The Invariance of R&D to the Number of Firms in the Industry
Thi spaper presents certain remarkably simple results concerning market's allocation to R&D and its comparison to socially efficient allocations. We posit that a firm can undertake more than one project aimed at the same innovation, and consider a product market characterized by Bertrand competition. Among the results we obtain is that the market R&D (that is, the number of projects undertaken, and the effort spent on different projects) is invariant to the number of firms. We also examine the effects of the number of firms on the gains from innovation to consumers, firms, and society, and show, in particular, that the market undertakes less R&D than is socially desirable.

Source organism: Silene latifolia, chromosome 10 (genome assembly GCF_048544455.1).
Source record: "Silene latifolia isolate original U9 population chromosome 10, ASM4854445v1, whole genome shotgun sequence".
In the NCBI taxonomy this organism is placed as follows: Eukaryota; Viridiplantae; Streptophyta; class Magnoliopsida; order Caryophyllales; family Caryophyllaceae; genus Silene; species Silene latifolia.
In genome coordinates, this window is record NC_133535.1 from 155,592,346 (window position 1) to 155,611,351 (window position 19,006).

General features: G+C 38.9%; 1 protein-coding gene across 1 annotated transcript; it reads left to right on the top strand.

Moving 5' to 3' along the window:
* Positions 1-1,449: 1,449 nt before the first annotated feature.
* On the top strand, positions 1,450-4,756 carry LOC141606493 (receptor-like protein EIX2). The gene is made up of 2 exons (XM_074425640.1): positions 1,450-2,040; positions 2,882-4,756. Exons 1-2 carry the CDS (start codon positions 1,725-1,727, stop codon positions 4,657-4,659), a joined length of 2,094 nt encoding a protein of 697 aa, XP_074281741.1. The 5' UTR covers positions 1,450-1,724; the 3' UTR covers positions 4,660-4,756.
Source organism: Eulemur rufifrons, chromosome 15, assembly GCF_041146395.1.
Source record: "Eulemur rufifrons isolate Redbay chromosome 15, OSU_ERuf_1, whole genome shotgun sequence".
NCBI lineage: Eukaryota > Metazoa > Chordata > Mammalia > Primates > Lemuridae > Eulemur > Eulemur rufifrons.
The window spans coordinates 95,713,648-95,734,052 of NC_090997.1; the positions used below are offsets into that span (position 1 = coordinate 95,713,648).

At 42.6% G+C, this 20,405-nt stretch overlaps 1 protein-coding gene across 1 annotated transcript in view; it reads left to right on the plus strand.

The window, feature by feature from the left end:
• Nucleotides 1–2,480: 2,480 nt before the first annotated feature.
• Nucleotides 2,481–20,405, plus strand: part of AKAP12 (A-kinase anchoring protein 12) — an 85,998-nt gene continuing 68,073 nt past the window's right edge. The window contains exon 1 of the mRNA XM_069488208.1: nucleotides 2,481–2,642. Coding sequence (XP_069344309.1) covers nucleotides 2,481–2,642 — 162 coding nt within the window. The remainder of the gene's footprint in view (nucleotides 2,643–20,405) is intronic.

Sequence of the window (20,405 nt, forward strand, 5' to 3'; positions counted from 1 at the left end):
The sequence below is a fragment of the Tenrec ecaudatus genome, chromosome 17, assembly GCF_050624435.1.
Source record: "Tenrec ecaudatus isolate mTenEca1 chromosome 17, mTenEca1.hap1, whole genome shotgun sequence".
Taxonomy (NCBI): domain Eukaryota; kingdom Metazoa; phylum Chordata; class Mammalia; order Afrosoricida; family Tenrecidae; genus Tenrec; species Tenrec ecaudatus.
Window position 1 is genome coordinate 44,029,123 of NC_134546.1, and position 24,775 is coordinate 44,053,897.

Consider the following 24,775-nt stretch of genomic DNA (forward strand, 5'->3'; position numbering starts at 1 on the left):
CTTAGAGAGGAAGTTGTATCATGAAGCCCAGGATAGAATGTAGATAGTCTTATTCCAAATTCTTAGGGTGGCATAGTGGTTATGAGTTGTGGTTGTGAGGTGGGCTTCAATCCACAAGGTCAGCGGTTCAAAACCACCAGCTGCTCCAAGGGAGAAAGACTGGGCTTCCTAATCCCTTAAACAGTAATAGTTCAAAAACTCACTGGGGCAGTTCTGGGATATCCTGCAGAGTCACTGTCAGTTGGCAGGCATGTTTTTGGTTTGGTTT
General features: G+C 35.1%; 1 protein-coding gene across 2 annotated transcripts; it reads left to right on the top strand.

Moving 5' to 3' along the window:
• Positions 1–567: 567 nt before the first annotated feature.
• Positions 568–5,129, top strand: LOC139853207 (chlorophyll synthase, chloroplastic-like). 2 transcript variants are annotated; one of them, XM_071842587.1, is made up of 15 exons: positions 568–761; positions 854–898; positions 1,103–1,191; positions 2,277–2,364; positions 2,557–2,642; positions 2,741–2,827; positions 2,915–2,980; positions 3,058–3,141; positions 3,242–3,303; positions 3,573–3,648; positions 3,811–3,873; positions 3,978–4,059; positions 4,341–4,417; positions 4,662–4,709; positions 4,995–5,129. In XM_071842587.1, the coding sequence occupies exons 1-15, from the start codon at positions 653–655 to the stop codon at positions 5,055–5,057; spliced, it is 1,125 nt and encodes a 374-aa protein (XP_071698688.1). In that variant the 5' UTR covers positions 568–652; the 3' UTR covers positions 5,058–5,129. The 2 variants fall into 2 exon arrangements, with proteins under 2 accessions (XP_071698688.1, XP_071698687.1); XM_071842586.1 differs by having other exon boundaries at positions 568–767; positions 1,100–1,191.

Sah, Raaj Kumar and Joseph E. Stiglitz. "The Invariance of Market Innovation to the Number of Firms," Rand Journal of Economics, Vol. 18, No. 1, Spring 1987, pp. 98-108. citation courtesy of